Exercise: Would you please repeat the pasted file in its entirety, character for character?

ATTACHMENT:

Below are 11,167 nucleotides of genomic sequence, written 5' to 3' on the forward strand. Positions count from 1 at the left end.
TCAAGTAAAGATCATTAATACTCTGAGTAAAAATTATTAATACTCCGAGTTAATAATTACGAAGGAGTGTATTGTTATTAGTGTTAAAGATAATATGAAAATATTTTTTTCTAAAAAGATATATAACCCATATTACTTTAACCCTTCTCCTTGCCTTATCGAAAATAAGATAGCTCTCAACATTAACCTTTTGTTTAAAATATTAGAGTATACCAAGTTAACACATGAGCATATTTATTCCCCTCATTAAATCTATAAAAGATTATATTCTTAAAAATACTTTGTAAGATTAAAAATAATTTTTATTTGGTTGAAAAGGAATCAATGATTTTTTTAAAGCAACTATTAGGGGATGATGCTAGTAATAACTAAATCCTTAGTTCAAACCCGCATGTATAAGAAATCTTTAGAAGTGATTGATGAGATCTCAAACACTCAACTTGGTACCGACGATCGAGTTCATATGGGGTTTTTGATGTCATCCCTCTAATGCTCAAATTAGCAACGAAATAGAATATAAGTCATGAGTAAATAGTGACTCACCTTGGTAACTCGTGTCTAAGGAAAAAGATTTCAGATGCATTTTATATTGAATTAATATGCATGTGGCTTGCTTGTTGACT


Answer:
Below are 11,167 nucleotides of genomic sequence, written 5' to 3' on the forward strand. Positions count from 1 at the left end.
TCAAGTAAAGATCATTAATACTCTGAGTAAAAATTATTAATACTCCGAGTTAATAATTACGAAGGAGTGTATTGTTATTAGTGTTAAAGATAATATGAAAATATTTTTTTCTAAAAAGATATATAACCCATATTACTTTAACCCTTCTCCTTGCCTTATCGAAAATAAGATAGCTCTCAACATTAACCTTTTGTTTAAAATATTAGAGTATACCAAGTTAACACATGAGCATATTTATTCCCCTCATTAAATCTATAAAAGATTATATTCTTAAAAATACTTTGTAAGATTAAAAATAATTTTTATTTGGTTGAAAAGGAATCAATGATTTTTTTAAAGCAACTATTAGGGGATGATGCTAGTAATAACTAAATCCTTAGTTCAAACCCGCATGTATAAGAAATCTTTAGAAGTGATTGATGAGATCTCAAACACTCAACTTGGTACCGACGATCGAGTTCATATGGGGTTTTTGATGTCATCCCTCTAATGCTCAAATTAGCAACGAAATAGAATATAAGTCATGAGTAAATAGTGACTCACCTTGGTAACTCGTGTCTAAGGAAAAAGATTTCAGATGCATTTTATATTGAATTAATATGCATGTGGCTTGCTTGTTGACT